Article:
Born in Lincoln, Carr was an artist of limited ability (according to Tovey) but likeable personality, and his family lived initially at 22 Bay View Terrace in Penzance in 1891. They remained in Penzance until at least 1896, Carr participating in both the Opening Exhibition at NAG (with Landscape), and in 1896 with Breezy Day. The latter painting was sent to London for its purchaser, and in that year the artist's sending-in address was in St Ives, as it had been since 1893 when they had taken up residence at Albany Terrace there.
By 1901 Sydney and his wife Mary Louisa (nee Ridley) and their daughters had moved to Halsetown nearby. They moved back into St Ives in 1902 when they took up residence at Arkleby, Talland Road. Meantime Carr kept a studio, the Blue Bell Studio, until about 1911, and turned to a variety of creative activities including bookplates, photography, silhouettes, and generally exhibiting 'a zany character' in his work.
Tovey (2009) comments that Carr was one of the artists who sported a particularly 'comic eye' over the artistic community of St Ives, and for that reason becoming an especially revealing teller of the everyday lives of the artists through caricature and humour. After the Whitechapel Exhibition in 1902, Carr's name does not appear in listings. Tovey also reveals that Carr gave up the studio in 1911-12, reportedly going abroad. However he moved to Teignmouth in 1913, where he later died.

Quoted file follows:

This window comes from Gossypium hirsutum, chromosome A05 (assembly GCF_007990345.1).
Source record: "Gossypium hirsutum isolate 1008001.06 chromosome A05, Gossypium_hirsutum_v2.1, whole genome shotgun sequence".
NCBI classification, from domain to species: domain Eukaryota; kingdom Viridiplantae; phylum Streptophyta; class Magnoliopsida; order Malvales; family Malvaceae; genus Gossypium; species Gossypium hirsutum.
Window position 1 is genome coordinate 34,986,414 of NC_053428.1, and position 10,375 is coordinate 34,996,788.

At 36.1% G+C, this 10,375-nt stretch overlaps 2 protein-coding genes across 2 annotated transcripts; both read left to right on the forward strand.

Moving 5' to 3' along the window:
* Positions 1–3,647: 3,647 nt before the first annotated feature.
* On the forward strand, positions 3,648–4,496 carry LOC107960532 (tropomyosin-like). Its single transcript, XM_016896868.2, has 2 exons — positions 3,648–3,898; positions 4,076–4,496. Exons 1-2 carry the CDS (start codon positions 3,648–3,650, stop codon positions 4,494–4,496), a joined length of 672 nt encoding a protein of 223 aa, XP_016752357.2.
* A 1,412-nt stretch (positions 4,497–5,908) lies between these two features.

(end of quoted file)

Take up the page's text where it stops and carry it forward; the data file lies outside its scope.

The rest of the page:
[Updated entry from Hardie 2009]
Painter, photographer; designer of bookplates
works and access
Likenesses: Tovey 2009 (p24, Photo of Sydney Carr by Cyril Ranger-Gull; & p69 by D Wintle/A Eggleston)
Works include: Landscape (1895); Breezy Day (1896)
NAG Opening 1895, May 1896 (picture sent to London buyer)
Census 1891, 1901
Graves British Artists 1880-1940
Johnson & Gruetzner (1975) Dictionary of British Artists;
Hardie (1995) 100 Years in Newlyn: Diary of a Gallery
(2009) Artists in Newlyn and West Cornwall
Tovey (2009) St Ives: Social History (numerous mentions, illus)
Whitechapel Exhibition catalogue (See Hardie 2009 for repr)
Whybrow (1994) St Ives (1901-10 artists' colony pp213-4)
The Year's Art 1894